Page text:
Di Campbell from the Bangalow CWA shares the threads of an incredible story of a jumper knitted with love in Bosnia and mended with care in Bangalow.

Visible mending gives new life to a cherished jumper

There was a time when holes in clothing were embarrassing or shameful; a sign of impoverishment. Isn’t it always the way that the jumper we wear and love most is the one that gets moth-eaten? These are the jumpers with stories and memories attached to them. They are appreciated beyond their colour and design. This was the case with a very colourful striped woollen jumper that was brought into the CWA rooms late last year, in need of mending.
The owner explained the jumper was cherished and had significant sentimental value. As a young man in his 20s, he had spent time working as a volunteer in a camp for Bosnian refugees during the 1990s. During his time there, the babushkas (older women), had some yarn donated and worked together to knit him a jumper, all knitting a different stripe in the adhoc pattern, imbuing the garment with great sentimental value.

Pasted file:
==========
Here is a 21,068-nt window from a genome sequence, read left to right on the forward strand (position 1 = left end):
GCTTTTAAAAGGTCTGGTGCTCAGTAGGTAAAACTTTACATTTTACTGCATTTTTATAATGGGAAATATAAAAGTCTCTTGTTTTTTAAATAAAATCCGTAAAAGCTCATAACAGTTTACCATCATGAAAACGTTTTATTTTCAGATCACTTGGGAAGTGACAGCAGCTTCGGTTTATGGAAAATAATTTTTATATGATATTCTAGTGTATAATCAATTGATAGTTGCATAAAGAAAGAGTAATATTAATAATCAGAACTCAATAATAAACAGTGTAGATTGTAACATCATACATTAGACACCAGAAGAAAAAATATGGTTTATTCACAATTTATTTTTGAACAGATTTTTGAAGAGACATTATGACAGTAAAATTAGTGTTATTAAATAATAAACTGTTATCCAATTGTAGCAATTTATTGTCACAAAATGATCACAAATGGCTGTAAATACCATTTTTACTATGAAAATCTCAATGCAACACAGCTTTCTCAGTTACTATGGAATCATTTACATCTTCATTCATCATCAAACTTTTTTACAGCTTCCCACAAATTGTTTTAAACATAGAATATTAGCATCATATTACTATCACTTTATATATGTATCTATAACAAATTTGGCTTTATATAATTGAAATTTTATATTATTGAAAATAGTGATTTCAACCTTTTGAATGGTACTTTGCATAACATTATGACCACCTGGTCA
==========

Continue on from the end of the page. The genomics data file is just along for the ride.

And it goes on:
At the CWA, we very rarely take on mending work as it would become a full-time role if we started. However, the members rostered on that day were so moved by the owner’s story that they decided to take the project on. The holes in the jumper were too large and too many to attempt invisible mending, so the team decided to combine the textile skills they possessed in a creative way and practise “visible mending”.
Visible mending is an ornamental way of mending. Rather than mask the damaged area, it highlights the imperfections in a creative, eyecatching way. Not only does mending add to the life of the garment, but it also adds to a garment’s story.
We have given new life to the treasured work of the older women from the Bosnian refugee camp, and the jumper is now entwined with stories the CWA women’s story as well.
If you’d like ideas for visibly mending your own garments, come along to the CWA Help Centre in the rooms on Wednesdays. Developing your own colourful mending style is a conscious way to fight consumerism by extending the life of your garments and live more sustainably.